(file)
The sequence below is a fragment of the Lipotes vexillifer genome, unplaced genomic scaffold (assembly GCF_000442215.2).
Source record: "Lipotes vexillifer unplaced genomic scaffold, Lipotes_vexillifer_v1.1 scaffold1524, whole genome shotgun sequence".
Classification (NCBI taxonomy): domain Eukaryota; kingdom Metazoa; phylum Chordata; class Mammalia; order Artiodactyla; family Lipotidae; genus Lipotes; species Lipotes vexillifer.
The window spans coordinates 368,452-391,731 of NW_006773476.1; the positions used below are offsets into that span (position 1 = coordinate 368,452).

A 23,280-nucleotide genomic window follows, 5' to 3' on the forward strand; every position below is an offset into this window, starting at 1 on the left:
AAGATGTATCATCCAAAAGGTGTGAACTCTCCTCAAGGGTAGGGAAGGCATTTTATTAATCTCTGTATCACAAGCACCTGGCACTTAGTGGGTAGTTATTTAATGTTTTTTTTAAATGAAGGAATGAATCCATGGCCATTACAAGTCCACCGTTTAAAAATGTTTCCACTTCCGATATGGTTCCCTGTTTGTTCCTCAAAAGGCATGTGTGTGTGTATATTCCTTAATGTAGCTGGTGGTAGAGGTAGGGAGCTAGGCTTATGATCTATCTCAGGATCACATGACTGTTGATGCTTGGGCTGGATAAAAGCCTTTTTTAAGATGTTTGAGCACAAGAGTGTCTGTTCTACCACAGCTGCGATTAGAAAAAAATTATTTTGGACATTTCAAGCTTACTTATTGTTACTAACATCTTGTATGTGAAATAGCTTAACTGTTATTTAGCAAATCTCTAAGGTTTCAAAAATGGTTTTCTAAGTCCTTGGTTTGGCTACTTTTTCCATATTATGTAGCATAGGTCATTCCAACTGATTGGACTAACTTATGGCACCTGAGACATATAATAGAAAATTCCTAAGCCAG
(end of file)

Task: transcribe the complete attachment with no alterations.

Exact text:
The sequence below is a fragment of the Lipotes vexillifer genome, unplaced genomic scaffold (assembly GCF_000442215.2).
Source record: "Lipotes vexillifer unplaced genomic scaffold, Lipotes_vexillifer_v1.1 scaffold1524, whole genome shotgun sequence".
Classification (NCBI taxonomy): domain Eukaryota; kingdom Metazoa; phylum Chordata; class Mammalia; order Artiodactyla; family Lipotidae; genus Lipotes; species Lipotes vexillifer.
The window spans coordinates 368,452-391,731 of NW_006773476.1; the positions used below are offsets into that span (position 1 = coordinate 368,452).

A 23,280-nucleotide genomic window follows, 5' to 3' on the forward strand; every position below is an offset into this window, starting at 1 on the left:
AAGATGTATCATCCAAAAGGTGTGAACTCTCCTCAAGGGTAGGGAAGGCATTTTATTAATCTCTGTATCACAAGCACCTGGCACTTAGTGGGTAGTTATTTAATGTTTTTTTTAAATGAAGGAATGAATCCATGGCCATTACAAGTCCACCGTTTAAAAATGTTTCCACTTCCGATATGGTTCCCTGTTTGTTCCTCAAAAGGCATGTGTGTGTGTATATTCCTTAATGTAGCTGGTGGTAGAGGTAGGGAGCTAGGCTTATGATCTATCTCAGGATCACATGACTGTTGATGCTTGGGCTGGATAAAAGCCTTTTTTAAGATGTTTGAGCACAAGAGTGTCTGTTCTACCACAGCTGCGATTAGAAAAAAATTATTTTGGACATTTCAAGCTTACTTATTGTTACTAACATCTTGTATGTGAAATAGCTTAACTGTTATTTAGCAAATCTCTAAGGTTTCAAAAATGGTTTTCTAAGTCCTTGGTTTGGCTACTTTTTCCATATTATGTAGCATAGGTCATTCCAACTGATTGGACTAACTTATGGCACCTGAGACATATAATAGAAAATTCCTAAGCCAG